Monthly Archives: October 2013

Supporting Student Transition Through Social Media

This study has similar goals as my own though in a very different context, focusing on how a third level business faculty’s Facebook page impacted on student engagement and retention. It was managed by the departments student engagement officer. This paper addresses many of the issues facing Educational Institutions in using Facebook such as should Universities try to incorporate Facebook when there is still so little know about its impact on education. Or do students even want Universities to try? Many students have a troublesome relationship with Facebook and other social networking sites, acknowledging them as drains on their study time and their attention. However the sheer volume of students on Facebook does make it very tempting to Universities who want to explore online relations with their students.

The paper concludes that as a teaching tool it is still an unknown quantity but as a tool to enhance student engagement and retention among students “who would otherwise be otherwise be isolated or disengaged”.

The research does seem to suggest that the jury may still be out on Facebook as a teaching tool but that it can, when properly resourced, improve student engagement and retention.

Supporting Student Transition Through Social Media
Carolyn Woodley & CaAtherine Meredith
American Journal of Distance Education


Facebook Groups as LMS: A Case Study

This study asks if Facebook groups can provide an alternative to LMSs such as Moodle and Blackboard. The authors set out the functions of an LMS as providing:

  1. Digital Learning resources,
  2. Interactivity with other course members and opportunities for collaboration
  3. Grading and assessment functionality online.

A Facebook group provides at least 1 and 2 of these 3.

Important differences between LMS and Facebook:

Ownership: An LMS is managed by the Institution whereas Facebook is a neutral space and content uploaded is owned by both students and educators.

Content Management: Facebook groups provide a more equal levels of content management and creation between students and educators than a LMS would.

Interaction and Content: Content and commentary or interaction of any sort are closely combined on Facebook. A wall post can be content and can be commented upon by default and create interaction very easily. Forums and other interactive tools in an LMS do not have such features.

Synchronous interaction: students can see when others are online and communicate privately one to one or via the whole group. A new feature since the writing of this paper is to create an IM chat with a subset of Facebook group members. These are communication tools Moodle does not have.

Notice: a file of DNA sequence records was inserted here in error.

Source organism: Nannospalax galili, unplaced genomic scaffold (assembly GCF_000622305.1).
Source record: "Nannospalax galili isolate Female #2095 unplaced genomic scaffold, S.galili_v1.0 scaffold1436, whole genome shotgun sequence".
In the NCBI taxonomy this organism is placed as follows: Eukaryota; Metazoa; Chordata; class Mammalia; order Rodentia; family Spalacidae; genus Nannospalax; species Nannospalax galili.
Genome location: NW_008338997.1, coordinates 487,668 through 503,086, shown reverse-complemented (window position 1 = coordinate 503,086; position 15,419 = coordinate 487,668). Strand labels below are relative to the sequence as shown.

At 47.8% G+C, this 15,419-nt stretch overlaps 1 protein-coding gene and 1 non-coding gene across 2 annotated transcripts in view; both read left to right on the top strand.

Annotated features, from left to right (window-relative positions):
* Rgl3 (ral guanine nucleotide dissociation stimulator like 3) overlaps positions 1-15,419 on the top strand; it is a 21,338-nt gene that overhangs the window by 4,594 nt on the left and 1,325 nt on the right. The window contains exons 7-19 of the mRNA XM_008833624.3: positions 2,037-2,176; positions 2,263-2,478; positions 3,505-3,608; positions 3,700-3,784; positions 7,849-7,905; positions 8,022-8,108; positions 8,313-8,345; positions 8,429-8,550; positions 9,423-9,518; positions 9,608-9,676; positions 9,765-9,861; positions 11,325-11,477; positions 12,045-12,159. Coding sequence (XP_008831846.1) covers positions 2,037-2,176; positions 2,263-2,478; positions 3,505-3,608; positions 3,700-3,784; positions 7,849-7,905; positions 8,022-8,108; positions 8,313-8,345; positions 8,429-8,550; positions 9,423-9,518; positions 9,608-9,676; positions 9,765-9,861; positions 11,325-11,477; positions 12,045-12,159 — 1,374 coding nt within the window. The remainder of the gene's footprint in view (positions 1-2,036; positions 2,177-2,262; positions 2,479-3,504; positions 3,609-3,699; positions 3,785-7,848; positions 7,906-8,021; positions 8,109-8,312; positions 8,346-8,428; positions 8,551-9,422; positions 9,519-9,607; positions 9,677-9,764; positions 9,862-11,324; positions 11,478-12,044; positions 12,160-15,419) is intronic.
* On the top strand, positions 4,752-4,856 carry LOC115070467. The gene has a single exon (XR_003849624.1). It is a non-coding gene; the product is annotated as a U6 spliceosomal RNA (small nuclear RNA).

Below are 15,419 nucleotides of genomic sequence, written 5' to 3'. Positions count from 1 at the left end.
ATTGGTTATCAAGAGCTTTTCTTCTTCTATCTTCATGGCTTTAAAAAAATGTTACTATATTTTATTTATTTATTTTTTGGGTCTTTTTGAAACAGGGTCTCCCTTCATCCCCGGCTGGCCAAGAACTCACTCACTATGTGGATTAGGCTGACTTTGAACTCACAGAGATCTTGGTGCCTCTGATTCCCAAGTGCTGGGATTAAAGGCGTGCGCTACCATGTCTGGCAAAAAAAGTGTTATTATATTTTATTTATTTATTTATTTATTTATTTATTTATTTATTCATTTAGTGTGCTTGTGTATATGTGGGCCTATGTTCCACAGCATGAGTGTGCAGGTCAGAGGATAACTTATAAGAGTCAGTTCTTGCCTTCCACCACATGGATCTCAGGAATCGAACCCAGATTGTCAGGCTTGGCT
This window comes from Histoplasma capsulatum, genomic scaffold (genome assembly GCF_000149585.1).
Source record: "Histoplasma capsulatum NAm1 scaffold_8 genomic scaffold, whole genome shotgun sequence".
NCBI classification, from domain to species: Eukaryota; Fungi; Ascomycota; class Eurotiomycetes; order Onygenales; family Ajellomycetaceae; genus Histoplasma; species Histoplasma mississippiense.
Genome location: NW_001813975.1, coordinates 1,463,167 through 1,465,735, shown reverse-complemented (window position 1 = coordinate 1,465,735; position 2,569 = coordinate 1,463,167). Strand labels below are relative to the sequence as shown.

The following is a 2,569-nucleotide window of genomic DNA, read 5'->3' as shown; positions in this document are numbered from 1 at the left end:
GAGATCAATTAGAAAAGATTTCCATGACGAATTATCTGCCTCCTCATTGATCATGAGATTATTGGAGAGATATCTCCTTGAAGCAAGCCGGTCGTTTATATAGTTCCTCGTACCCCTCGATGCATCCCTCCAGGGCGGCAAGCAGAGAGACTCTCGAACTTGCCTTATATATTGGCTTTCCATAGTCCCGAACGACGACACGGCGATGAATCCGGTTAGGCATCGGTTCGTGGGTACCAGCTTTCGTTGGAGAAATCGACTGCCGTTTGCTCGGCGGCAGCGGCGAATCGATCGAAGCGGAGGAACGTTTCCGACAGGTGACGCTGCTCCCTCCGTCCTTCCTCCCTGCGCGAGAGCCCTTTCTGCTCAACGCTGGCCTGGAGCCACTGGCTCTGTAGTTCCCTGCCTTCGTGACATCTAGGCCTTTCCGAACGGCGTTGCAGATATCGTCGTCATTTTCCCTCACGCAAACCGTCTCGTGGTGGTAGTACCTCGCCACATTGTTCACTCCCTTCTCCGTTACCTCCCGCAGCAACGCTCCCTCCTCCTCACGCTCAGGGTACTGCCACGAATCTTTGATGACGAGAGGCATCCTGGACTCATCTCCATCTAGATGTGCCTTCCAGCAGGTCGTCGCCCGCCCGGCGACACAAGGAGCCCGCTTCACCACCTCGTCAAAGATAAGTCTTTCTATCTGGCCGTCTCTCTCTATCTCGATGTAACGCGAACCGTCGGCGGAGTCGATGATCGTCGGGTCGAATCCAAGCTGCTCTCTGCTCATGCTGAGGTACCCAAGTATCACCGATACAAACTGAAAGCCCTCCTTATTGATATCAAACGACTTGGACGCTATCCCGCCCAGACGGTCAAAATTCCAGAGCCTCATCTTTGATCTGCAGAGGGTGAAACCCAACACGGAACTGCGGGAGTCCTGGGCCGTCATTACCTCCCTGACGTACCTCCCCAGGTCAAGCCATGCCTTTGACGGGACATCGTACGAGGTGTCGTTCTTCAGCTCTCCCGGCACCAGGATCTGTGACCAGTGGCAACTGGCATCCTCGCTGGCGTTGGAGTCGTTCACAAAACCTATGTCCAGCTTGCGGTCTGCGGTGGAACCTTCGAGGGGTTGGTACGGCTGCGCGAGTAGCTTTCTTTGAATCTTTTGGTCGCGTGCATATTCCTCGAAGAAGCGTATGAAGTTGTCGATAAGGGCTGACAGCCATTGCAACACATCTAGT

Assessment: Facebook does not have many of the assessment features an LMS such as Moodle has. However for the purposes of my study, assessment is not a goal and Moodle will remain the online assessment tool.

In this study Facebook groups were created for a third level course of 5 students. Participation was voluntary. Students were asked to reflect on learning and highlight difficulties in the Facebook group.

Students felt that the Facebook group provided a supportive and collaborative environment which intensified social consolidation. Facebook encouraged students to express themselves with even passive students having the ability to ‘like’.

There were some negatives in using Facebook.  Students expressed unease with the blending of their social online activity with that of their academics and also in expressing themselves through writing in a group forum. This is an issue also highlighted by Woodley and Meredith.

Despite these I believe these are positive findings that support the idea of Facebook as a more effective tool for improving engagement when compared to Moodle.

Ref: Facebook Groups as LMS: A Case Study
Meishar-Tal, Hagit; Kurtz, Gila; Pieterse, Efrat
International Review of Research in Open and Distance Learning, v13 n4 p33-48 Oct 2012

Putting it all together…

Well my second year back has begun and I am hoping to more effectively use this blog to constructively aid me in my studies. I would like to find a way of collecting and gathering all of the on-line resources blogs, tweets, etc. in one place and I think I’ll try and use WordPress’s tags function help me organise my findings under certain categories. These tags should also help any visitors to my site navigate around and find what they are looking for.

Though not a prolific twitter-er-er I’m going to test twitter out and see if I can use it as a bookmarking tool. I may as well use my otherwise dormant twitter account for something constructive.